Here's what I'm trying to get around to- the capital investment in our "modern" city/suburb infrastructure is utterly incomprehensible to anyone living on $2/day.  And a disproportionately large chunk of it goes to make our modern world "100%" functional, 100% of the year.

Highways are not a really good example to work with here; since a lot of the "frills" associated with fancy highways are also for safety - hard to argue against.  But the numbers are more easily accessible than most; and for most of us- the costs are surprising.  From GAO - (slide 16)

WSDOT found:
– Reported costs ranged from about $1 million to $8.5 million
per lane mile.
– The median reported cost was about $1.6 million per lane
– Five states reported costs significantly higher than other
states—ranging between about $3.1 million and $8.5 million
per lane mile. (See fig. 1.)

So- when your town builds one mile of 2 lane road- it tends to cost around $3.2 Million.  More if it's mountainous, or swampy.

You have any idea what a mud village could do with $3.2M?  Build a hospital?  (mud would be fine)  Educate 3 doctors?

Are all the roads in your neighborhood NECESSARY?  How many are there so people can get to work 10 minutes faster?  Or because there's one house way at the end of the road?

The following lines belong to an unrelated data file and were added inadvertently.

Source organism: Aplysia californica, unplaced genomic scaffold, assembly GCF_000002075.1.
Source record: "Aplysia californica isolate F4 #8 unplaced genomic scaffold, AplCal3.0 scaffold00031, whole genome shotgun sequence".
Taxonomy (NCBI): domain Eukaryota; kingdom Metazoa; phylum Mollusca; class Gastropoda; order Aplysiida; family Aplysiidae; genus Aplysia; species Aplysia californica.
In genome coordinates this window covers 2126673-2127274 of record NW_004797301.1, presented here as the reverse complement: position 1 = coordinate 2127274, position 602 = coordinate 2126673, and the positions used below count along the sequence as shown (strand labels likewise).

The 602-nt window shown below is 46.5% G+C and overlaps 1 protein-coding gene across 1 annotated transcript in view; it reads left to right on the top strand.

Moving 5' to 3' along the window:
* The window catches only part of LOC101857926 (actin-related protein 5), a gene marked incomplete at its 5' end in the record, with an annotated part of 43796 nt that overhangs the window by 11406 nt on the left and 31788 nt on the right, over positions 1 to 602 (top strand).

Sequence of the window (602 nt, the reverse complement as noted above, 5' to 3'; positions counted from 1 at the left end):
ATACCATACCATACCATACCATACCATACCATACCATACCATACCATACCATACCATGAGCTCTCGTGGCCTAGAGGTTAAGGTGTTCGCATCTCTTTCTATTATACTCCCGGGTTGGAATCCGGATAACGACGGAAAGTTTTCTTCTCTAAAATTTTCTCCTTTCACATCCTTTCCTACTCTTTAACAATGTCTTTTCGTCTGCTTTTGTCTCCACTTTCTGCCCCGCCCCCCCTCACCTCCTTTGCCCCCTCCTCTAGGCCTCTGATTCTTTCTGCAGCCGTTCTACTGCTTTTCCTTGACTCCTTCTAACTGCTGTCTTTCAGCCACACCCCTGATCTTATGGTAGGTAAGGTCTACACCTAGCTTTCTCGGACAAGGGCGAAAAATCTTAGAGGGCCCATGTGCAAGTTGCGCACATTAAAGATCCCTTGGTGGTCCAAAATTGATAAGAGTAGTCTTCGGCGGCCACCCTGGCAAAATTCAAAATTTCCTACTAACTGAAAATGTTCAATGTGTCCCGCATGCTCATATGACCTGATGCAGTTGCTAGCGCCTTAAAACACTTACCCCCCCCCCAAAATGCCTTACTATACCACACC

Staggering amounts of money are spent by us on infrastructure that is useful - for a small percentage of time; or a few people.  This is mostly unnoticed- and I think is not being discussed as a possible source of "saved" energy and resources.  Of COURSE it's my right to have an all weather road to my door!

Quite a few thinkers believe that one of the "answers" in the coming centuries to humanity's problems has to include a more even access to resources - water, fuel, money.  Besides the airy-fairy nonsense about fairness or justice - it's just practical.  Those damn poor people eventually get cranky, when they have nothing left to lose- and start banding together, and burning cities, and stuff.  (take a look at history, please)

3 billion people now live on less than $2/day.  How much more do they have to lose?

Analysis will show, I am quite confident, that the cost of providing services  "100%/24/7/52" -is usually about TWICE the cost of providing services "92%/23/7/46".  That's huge; and those resources are desperately needed elsewhere.

Would you be willing to put on a sweater for a couple weeks - so a village in India could have a doctor?  That's what it could come down to, in the centuries ahead.

SO - where the heck is the THWASPCO in all this blather?

Well.  It's a sanitation service that makes many people recoil in horror.  "I COULDN'T live like that!"  they'll say- and the most astonishing part to me; they believe it.  Never mind that a) all your great grandparents lived this way, and b) more than half the people on the planet still do.  Yes, you COULD.  You just don't know it.